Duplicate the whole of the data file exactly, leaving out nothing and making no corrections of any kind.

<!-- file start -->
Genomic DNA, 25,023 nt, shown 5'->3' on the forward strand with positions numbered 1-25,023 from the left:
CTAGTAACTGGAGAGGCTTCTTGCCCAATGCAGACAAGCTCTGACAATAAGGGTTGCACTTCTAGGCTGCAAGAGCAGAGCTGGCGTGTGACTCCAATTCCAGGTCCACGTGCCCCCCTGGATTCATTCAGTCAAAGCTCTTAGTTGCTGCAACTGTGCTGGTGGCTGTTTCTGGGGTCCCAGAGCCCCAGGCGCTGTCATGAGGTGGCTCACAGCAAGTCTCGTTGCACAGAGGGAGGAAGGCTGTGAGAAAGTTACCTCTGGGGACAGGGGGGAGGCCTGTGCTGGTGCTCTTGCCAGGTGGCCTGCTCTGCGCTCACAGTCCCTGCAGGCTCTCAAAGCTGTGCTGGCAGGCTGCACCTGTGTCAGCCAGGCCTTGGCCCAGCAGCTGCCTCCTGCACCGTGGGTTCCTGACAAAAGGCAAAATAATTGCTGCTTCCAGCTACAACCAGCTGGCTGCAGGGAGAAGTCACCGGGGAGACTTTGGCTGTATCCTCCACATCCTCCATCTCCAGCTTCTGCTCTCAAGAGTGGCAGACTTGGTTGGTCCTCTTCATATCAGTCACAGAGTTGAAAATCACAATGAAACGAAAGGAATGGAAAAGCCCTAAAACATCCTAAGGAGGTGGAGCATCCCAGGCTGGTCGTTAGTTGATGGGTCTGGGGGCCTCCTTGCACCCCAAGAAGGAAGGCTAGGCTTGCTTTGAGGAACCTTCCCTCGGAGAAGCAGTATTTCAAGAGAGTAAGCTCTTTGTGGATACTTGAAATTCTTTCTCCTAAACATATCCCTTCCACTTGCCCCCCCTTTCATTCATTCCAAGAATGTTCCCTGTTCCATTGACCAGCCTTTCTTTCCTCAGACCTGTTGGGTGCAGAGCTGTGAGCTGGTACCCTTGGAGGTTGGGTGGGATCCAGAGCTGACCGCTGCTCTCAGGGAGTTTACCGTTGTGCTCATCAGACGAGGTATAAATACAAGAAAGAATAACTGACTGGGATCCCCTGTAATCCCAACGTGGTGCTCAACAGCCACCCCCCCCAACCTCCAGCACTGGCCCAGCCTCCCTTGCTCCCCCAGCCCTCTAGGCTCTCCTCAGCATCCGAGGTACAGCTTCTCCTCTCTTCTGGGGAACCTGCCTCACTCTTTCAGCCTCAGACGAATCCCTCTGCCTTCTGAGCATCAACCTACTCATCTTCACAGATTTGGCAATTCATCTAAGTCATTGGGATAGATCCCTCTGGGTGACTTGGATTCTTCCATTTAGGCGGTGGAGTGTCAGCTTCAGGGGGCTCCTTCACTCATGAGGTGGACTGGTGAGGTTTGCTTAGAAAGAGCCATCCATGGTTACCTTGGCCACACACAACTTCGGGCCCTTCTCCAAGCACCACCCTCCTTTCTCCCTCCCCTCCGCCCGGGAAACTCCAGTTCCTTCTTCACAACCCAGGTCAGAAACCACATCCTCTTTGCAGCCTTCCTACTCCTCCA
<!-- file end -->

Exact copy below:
Genomic DNA, 25,023 nt, shown 5'->3' on the forward strand with positions numbered 1-25,023 from the left:
CTAGTAACTGGAGAGGCTTCTTGCCCAATGCAGACAAGCTCTGACAATAAGGGTTGCACTTCTAGGCTGCAAGAGCAGAGCTGGCGTGTGACTCCAATTCCAGGTCCACGTGCCCCCCTGGATTCATTCAGTCAAAGCTCTTAGTTGCTGCAACTGTGCTGGTGGCTGTTTCTGGGGTCCCAGAGCCCCAGGCGCTGTCATGAGGTGGCTCACAGCAAGTCTCGTTGCACAGAGGGAGGAAGGCTGTGAGAAAGTTACCTCTGGGGACAGGGGGGAGGCCTGTGCTGGTGCTCTTGCCAGGTGGCCTGCTCTGCGCTCACAGTCCCTGCAGGCTCTCAAAGCTGTGCTGGCAGGCTGCACCTGTGTCAGCCAGGCCTTGGCCCAGCAGCTGCCTCCTGCACCGTGGGTTCCTGACAAAAGGCAAAATAATTGCTGCTTCCAGCTACAACCAGCTGGCTGCAGGGAGAAGTCACCGGGGAGACTTTGGCTGTATCCTCCACATCCTCCATCTCCAGCTTCTGCTCTCAAGAGTGGCAGACTTGGTTGGTCCTCTTCATATCAGTCACAGAGTTGAAAATCACAATGAAACGAAAGGAATGGAAAAGCCCTAAAACATCCTAAGGAGGTGGAGCATCCCAGGCTGGTCGTTAGTTGATGGGTCTGGGGGCCTCCTTGCACCCCAAGAAGGAAGGCTAGGCTTGCTTTGAGGAACCTTCCCTCGGAGAAGCAGTATTTCAAGAGAGTAAGCTCTTTGTGGATACTTGAAATTCTTTCTCCTAAACATATCCCTTCCACTTGCCCCCCCTTTCATTCATTCCAAGAATGTTCCCTGTTCCATTGACCAGCCTTTCTTTCCTCAGACCTGTTGGGTGCAGAGCTGTGAGCTGGTACCCTTGGAGGTTGGGTGGGATCCAGAGCTGACCGCTGCTCTCAGGGAGTTTACCGTTGTGCTCATCAGACGAGGTATAAATACAAGAAAGAATAACTGACTGGGATCCCCTGTAATCCCAACGTGGTGCTCAACAGCCACCCCCCCCAACCTCCAGCACTGGCCCAGCCTCCCTTGCTCCCCCAGCCCTCTAGGCTCTCCTCAGCATCCGAGGTACAGCTTCTCCTCTCTTCTGGGGAACCTGCCTCACTCTTTCAGCCTCAGACGAATCCCTCTGCCTTCTGAGCATCAACCTACTCATCTTCACAGATTTGGCAATTCATCTAAGTCATTGGGATAGATCCCTCTGGGTGACTTGGATTCTTCCATTTAGGCGGTGGAGTGTCAGCTTCAGGGGGCTCCTTCACTCATGAGGTGGACTGGTGAGGTTTGCTTAGAAAGAGCCATCCATGGTTACCTTGGCCACACACAACTTCGGGCCCTTCTCCAAGCACCACCCTCCTTTCTCCCTCCCCTCCGCCCGGGAAACTCCAGTTCCTTCTTCACAACCCAGGTCAGAAACCACATCCTCTTTGCAGCCTTCCTACTCCTCCA